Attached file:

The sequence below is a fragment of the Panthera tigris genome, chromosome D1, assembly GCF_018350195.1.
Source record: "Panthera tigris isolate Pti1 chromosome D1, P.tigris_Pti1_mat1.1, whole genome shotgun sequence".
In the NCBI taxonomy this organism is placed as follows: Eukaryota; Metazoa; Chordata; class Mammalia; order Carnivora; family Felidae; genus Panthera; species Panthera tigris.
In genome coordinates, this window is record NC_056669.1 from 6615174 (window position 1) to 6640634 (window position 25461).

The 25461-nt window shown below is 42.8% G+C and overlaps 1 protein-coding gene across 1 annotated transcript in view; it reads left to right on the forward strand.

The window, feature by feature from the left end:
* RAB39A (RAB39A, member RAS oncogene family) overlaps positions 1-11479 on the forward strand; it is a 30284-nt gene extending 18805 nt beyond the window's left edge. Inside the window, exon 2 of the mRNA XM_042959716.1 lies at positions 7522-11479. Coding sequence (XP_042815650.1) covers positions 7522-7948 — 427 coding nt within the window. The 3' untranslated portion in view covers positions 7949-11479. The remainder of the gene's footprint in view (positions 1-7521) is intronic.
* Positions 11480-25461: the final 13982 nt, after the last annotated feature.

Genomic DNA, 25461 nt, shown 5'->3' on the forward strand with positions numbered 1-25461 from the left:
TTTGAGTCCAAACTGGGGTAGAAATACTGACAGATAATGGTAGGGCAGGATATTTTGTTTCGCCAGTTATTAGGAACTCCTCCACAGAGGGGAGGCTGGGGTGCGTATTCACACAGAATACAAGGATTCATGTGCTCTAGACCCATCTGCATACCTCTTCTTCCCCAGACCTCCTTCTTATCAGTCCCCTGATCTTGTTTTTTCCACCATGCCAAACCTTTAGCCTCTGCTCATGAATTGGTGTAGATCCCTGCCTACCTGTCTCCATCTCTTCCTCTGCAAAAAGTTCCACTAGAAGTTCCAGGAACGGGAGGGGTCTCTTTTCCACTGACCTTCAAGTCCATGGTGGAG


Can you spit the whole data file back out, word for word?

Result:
The sequence below is a fragment of the Panthera tigris genome, chromosome D1, assembly GCF_018350195.1.
Source record: "Panthera tigris isolate Pti1 chromosome D1, P.tigris_Pti1_mat1.1, whole genome shotgun sequence".
In the NCBI taxonomy this organism is placed as follows: Eukaryota; Metazoa; Chordata; class Mammalia; order Carnivora; family Felidae; genus Panthera; species Panthera tigris.
In genome coordinates, this window is record NC_056669.1 from 6615174 (window position 1) to 6640634 (window position 25461).

The 25461-nt window shown below is 42.8% G+C and overlaps 1 protein-coding gene across 1 annotated transcript in view; it reads left to right on the forward strand.

The window, feature by feature from the left end:
* RAB39A (RAB39A, member RAS oncogene family) overlaps positions 1-11479 on the forward strand; it is a 30284-nt gene extending 18805 nt beyond the window's left edge. Inside the window, exon 2 of the mRNA XM_042959716.1 lies at positions 7522-11479. Coding sequence (XP_042815650.1) covers positions 7522-7948 — 427 coding nt within the window. The 3' untranslated portion in view covers positions 7949-11479. The remainder of the gene's footprint in view (positions 1-7521) is intronic.
* Positions 11480-25461: the final 13982 nt, after the last annotated feature.

Genomic DNA, 25461 nt, shown 5'->3' on the forward strand with positions numbered 1-25461 from the left:
TTTGAGTCCAAACTGGGGTAGAAATACTGACAGATAATGGTAGGGCAGGATATTTTGTTTCGCCAGTTATTAGGAACTCCTCCACAGAGGGGAGGCTGGGGTGCGTATTCACACAGAATACAAGGATTCATGTGCTCTAGACCCATCTGCATACCTCTTCTTCCCCAGACCTCCTTCTTATCAGTCCCCTGATCTTGTTTTTTCCACCATGCCAAACCTTTAGCCTCTGCTCATGAATTGGTGTAGATCCCTGCCTACCTGTCTCCATCTCTTCCTCTGCAAAAAGTTCCACTAGAAGTTCCAGGAACGGGAGGGGTCTCTTTTCCACTGACCTTCAAGTCCATGGTGGAG